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September 21, 2010

Why Are Religious Claims a Target for the Extraordinary Claims Campaign?
Some comments on Supernatural Claims, Evidence, and the Burden of Proof

The Claims:

A miracle is defined as an uncommon event, usually beneficial, that is not explainable through natural causes. Miracles are attributed to supernatural beings (God or gods, angels, spirits) or to special people (holy men or women, gurus, wizards). Earthly remains of such people, for example relics of saints, or icons and statues representing them are said to be capable of performing miracles for the living. According to religious texts, the Devil is also capable of performing miracles.

The Evidence:

Many miracle claims are incompatible with what science tells us about the world. For example, the bible recounts how God answered Joshua’s prayer and stopped the Sun in the sky. Given that a day is not the result of the motion of the Sun around the Earth but the result of Earth’s rotation around its axis, stopping the Sun in the sky would in fact mean stopping the Earth from its rotation. Such an event would have had dramatic consequences for the Earth: it would have caused major geological events such as devastating earthquakes and the readjustment of the Earth’s crust and oceans. Moreover, if the Sun were to stand still over the region where the battle is said to have taken place, people living in other places of the Earth at that time would have experienced similarly lengthy nights, sunrises or sunsets.

Other alleged miracles, such as recoveries from terminal illnesses also fail to resist to rational scrutiny. If the recovery occurs, it is more likely that it was caused by medication rather than a supernatural cause. In some cases, the initial diagnosis is mistaken, and the patient “recovers” from an illness that he never had. Also, the human body possesses natural healing mechanisms that are not fully understood. For example, medical studies (Hobohm 2001, Hobohm et al., 2008) have found that a great number, if not the majority, of spontaneous cancer regressions occurred after a feverish infection.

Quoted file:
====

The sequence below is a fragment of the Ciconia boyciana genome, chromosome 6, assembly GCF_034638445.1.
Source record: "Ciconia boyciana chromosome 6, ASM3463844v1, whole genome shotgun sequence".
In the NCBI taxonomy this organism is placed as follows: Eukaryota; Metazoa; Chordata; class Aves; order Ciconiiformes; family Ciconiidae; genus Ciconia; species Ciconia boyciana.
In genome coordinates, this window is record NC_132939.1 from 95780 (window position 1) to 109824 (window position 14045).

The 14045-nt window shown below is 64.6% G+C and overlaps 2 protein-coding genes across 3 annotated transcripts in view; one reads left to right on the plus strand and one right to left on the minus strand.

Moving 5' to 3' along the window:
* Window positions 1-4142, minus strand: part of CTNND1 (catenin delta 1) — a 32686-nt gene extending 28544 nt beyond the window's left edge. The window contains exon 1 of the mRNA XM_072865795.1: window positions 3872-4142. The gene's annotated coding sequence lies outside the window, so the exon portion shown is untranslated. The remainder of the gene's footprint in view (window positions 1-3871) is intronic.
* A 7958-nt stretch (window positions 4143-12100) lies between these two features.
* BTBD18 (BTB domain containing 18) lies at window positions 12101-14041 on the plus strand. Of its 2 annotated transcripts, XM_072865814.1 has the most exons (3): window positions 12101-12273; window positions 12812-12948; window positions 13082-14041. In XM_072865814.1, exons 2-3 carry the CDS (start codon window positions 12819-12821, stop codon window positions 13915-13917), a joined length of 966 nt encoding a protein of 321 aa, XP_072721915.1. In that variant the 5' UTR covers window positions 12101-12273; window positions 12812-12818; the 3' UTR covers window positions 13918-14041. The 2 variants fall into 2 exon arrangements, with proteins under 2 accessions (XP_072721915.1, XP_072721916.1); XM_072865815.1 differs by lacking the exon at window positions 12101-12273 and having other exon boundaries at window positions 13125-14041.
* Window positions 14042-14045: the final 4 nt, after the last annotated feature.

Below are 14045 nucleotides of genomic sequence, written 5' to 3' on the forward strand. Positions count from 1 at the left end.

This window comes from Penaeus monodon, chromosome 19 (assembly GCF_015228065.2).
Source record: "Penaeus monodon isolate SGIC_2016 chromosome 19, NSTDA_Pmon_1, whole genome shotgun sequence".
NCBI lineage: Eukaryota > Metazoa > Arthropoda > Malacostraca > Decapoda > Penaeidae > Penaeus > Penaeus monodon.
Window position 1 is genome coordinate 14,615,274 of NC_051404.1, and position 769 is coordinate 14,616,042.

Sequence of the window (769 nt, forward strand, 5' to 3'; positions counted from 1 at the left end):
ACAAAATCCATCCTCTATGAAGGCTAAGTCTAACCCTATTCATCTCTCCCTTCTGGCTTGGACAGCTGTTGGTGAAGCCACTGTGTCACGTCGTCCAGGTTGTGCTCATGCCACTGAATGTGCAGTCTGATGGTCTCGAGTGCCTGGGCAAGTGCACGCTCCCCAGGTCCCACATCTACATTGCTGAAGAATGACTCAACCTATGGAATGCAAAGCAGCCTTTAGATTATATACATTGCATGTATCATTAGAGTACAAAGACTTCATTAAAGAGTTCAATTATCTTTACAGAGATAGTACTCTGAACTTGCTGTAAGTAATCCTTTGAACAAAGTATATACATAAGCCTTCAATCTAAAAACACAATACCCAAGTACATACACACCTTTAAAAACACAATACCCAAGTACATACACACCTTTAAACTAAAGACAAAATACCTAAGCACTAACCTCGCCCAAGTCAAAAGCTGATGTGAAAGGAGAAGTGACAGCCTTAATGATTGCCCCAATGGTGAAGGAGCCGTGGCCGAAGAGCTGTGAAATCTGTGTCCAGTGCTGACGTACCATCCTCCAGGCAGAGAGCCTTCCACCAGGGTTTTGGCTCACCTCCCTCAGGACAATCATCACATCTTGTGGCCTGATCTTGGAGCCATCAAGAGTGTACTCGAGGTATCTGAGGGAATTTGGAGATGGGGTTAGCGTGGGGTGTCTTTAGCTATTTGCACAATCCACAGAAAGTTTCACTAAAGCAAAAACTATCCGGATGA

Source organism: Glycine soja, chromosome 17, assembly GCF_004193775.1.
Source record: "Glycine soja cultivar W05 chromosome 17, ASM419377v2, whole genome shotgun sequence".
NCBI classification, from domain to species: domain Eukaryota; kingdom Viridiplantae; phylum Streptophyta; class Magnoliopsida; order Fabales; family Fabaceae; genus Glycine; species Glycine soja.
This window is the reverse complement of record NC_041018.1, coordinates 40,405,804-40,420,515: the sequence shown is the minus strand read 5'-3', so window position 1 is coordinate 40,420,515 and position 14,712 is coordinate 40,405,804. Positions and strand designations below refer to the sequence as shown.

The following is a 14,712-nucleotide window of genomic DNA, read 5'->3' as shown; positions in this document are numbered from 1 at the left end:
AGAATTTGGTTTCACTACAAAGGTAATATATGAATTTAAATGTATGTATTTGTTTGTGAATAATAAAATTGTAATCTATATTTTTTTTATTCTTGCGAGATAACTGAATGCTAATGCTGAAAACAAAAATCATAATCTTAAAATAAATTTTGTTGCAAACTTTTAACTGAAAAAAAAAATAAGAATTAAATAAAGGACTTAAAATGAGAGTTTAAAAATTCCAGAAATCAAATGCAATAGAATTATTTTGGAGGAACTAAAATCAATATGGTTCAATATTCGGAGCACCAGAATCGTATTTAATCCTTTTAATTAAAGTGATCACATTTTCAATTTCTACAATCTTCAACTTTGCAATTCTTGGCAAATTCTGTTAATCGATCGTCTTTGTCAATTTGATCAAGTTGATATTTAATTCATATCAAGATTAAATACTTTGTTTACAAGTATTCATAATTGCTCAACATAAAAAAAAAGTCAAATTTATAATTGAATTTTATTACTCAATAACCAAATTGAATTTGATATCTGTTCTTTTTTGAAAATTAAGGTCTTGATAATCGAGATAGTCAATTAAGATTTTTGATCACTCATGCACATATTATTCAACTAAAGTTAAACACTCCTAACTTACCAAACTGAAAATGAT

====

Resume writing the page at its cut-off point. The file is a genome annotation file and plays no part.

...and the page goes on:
Claims of miracles face philosophical problems as well. If a miracle were to occur, nature would not follow its normal course; the laws of nature would be breached or violated. Thus miracles are incompatible with the existence of natural laws understood as universal.

Although miracles have been interpreted as proof for the existence of an all-powerful and wise God, they may actually be incompatible with it. An all-powerful and wise God who creates a universe and its laws only to subsequently breach them would be a contradiction in terms. No universe created by a being who has divine foreknowledge and power would need subsequent touch-ups.

From a philosophical point of view, any kind of a breach of natural law ‒ no matter how small or great ‒ would be equally miraculous. This prompts the following question: why was a miracle expended to eradicate X’s illness, for example, and not to eradicate much greater sources of suffering such as Stalin or viruses that kill children?


The proposition that some events are unexplainable through natural causes ‒ and therefore they require a supernatural explanation ‒ is a leap that is logically unwarranted.


Stanford Encyclopedia of Philosophy Entry on Miracles

Wikipedia Page on Miracles

The Skeptic’s Dictionary Entry on Miracles

Hobohm, U. (2001) “Fever and cancer in perspective”, Cancer Immunology, Immunotherapy 50: 391-396

Hobohm U, Grange J, Stanford J (2008) “Pathogen associated molecular pattern in cancer immunotherapy”, Critical Reviews Immunology Vol 28, 95-107

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